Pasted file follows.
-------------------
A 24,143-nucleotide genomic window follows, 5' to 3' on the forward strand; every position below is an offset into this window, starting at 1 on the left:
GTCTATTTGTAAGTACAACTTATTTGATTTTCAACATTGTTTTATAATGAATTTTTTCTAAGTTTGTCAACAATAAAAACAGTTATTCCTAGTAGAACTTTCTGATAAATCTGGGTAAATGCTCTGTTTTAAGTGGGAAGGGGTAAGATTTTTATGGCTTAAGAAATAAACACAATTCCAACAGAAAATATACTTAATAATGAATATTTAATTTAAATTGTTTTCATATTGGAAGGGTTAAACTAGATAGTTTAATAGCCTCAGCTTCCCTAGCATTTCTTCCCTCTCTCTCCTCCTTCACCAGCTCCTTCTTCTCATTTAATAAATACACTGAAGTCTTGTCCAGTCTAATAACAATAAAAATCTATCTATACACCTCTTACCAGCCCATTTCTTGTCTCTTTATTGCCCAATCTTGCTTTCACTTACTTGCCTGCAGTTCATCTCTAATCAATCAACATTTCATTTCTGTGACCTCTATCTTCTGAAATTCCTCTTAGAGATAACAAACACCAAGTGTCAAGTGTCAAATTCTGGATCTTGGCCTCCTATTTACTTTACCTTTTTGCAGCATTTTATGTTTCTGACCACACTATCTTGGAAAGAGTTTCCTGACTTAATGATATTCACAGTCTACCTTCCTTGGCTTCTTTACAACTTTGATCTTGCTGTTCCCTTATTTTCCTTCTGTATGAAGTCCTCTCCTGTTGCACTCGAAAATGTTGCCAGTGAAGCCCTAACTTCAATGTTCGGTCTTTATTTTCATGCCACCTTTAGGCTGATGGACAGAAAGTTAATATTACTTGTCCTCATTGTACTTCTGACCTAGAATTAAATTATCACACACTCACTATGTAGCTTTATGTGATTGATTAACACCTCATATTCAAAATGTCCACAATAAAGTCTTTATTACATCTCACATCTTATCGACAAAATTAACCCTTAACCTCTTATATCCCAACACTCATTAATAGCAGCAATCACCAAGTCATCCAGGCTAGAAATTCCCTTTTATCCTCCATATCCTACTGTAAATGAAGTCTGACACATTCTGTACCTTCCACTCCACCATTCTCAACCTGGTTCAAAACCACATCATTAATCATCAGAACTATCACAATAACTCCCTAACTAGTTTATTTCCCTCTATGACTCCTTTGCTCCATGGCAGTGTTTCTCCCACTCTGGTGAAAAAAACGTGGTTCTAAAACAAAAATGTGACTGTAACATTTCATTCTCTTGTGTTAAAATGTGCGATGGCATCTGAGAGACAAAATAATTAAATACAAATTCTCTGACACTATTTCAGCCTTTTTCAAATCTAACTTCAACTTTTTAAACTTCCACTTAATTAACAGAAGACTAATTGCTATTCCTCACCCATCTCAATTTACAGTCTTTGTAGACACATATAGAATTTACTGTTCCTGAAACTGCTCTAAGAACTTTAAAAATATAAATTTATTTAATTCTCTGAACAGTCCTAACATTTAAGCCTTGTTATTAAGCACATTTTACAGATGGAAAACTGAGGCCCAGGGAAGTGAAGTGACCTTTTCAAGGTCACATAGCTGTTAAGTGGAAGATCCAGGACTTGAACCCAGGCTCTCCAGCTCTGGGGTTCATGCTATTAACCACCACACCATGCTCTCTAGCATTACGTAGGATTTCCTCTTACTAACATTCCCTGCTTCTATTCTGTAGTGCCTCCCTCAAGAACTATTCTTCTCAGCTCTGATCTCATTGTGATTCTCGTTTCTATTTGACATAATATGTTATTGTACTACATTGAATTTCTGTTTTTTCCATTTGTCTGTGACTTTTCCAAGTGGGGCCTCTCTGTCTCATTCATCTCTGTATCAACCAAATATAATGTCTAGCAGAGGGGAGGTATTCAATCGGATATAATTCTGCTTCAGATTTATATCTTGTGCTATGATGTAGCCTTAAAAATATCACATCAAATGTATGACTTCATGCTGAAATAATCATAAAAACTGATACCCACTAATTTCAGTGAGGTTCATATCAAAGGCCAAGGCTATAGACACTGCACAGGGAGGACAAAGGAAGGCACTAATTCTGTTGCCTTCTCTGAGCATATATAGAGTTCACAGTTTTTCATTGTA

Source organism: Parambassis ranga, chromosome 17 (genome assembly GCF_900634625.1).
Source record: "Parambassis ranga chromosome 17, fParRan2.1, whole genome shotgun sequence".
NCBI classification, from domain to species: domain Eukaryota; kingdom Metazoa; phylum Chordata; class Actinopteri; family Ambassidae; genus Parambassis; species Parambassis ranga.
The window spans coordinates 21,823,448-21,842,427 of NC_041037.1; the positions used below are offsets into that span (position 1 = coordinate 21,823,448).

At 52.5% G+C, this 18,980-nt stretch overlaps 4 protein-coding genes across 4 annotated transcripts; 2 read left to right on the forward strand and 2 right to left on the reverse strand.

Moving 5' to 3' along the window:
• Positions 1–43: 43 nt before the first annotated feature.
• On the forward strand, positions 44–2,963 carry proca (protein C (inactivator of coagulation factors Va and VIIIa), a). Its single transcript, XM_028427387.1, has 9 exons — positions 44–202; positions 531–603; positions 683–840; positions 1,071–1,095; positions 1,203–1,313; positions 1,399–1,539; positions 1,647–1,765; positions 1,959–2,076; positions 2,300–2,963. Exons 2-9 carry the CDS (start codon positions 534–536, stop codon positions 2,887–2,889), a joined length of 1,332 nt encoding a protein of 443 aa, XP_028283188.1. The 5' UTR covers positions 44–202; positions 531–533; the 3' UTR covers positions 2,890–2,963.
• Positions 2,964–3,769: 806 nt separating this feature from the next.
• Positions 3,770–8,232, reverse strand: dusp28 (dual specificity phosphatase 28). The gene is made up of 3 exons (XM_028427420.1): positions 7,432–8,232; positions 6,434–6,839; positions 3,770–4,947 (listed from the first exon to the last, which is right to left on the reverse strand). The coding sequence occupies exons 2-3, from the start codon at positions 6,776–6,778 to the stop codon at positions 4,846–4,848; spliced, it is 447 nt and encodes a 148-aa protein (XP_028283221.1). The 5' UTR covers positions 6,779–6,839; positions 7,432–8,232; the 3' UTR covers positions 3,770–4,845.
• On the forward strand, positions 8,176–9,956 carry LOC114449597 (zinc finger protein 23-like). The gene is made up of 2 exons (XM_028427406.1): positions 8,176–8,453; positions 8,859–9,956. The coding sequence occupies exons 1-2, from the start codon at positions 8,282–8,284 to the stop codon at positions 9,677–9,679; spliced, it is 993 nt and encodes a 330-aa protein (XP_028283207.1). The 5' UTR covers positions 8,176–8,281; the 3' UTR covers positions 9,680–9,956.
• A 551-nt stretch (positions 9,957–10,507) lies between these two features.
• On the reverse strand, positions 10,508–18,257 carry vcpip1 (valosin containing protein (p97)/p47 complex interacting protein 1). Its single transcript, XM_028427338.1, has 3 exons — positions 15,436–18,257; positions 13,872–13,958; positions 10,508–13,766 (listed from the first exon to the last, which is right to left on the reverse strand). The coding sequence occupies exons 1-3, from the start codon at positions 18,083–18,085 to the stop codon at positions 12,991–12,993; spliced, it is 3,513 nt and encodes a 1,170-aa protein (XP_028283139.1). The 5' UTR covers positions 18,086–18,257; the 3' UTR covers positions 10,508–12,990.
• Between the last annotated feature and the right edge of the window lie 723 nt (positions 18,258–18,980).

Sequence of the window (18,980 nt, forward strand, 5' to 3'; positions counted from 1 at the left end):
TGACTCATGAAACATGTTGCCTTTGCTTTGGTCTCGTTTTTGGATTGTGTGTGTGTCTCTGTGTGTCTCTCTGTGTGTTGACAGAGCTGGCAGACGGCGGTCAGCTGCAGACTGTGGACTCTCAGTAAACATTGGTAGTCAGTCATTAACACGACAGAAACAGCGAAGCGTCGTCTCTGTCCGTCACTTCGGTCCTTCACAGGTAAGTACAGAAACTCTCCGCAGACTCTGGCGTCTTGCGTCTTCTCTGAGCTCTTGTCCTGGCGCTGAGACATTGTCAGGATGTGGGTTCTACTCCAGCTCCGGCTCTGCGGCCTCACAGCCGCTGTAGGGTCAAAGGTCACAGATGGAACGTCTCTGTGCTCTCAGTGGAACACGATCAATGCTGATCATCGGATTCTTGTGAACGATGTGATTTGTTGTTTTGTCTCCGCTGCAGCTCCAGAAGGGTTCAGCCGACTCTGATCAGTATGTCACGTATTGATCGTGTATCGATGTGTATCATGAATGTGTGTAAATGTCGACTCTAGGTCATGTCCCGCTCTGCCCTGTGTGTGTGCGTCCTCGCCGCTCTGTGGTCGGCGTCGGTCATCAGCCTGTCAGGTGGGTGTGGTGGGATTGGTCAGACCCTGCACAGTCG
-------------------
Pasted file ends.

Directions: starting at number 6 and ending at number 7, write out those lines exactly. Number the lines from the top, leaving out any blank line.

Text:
The window spans coordinates 21,823,448-21,842,427 of NC_041037.1; the positions used below are offsets into that span (position 1 = coordinate 21,823,448).

At 52.5% G+C, this 18,980-nt stretch overlaps 4 protein-coding genes across 4 annotated transcripts; 2 read left to right on the forward strand and 2 right to left on the reverse strand.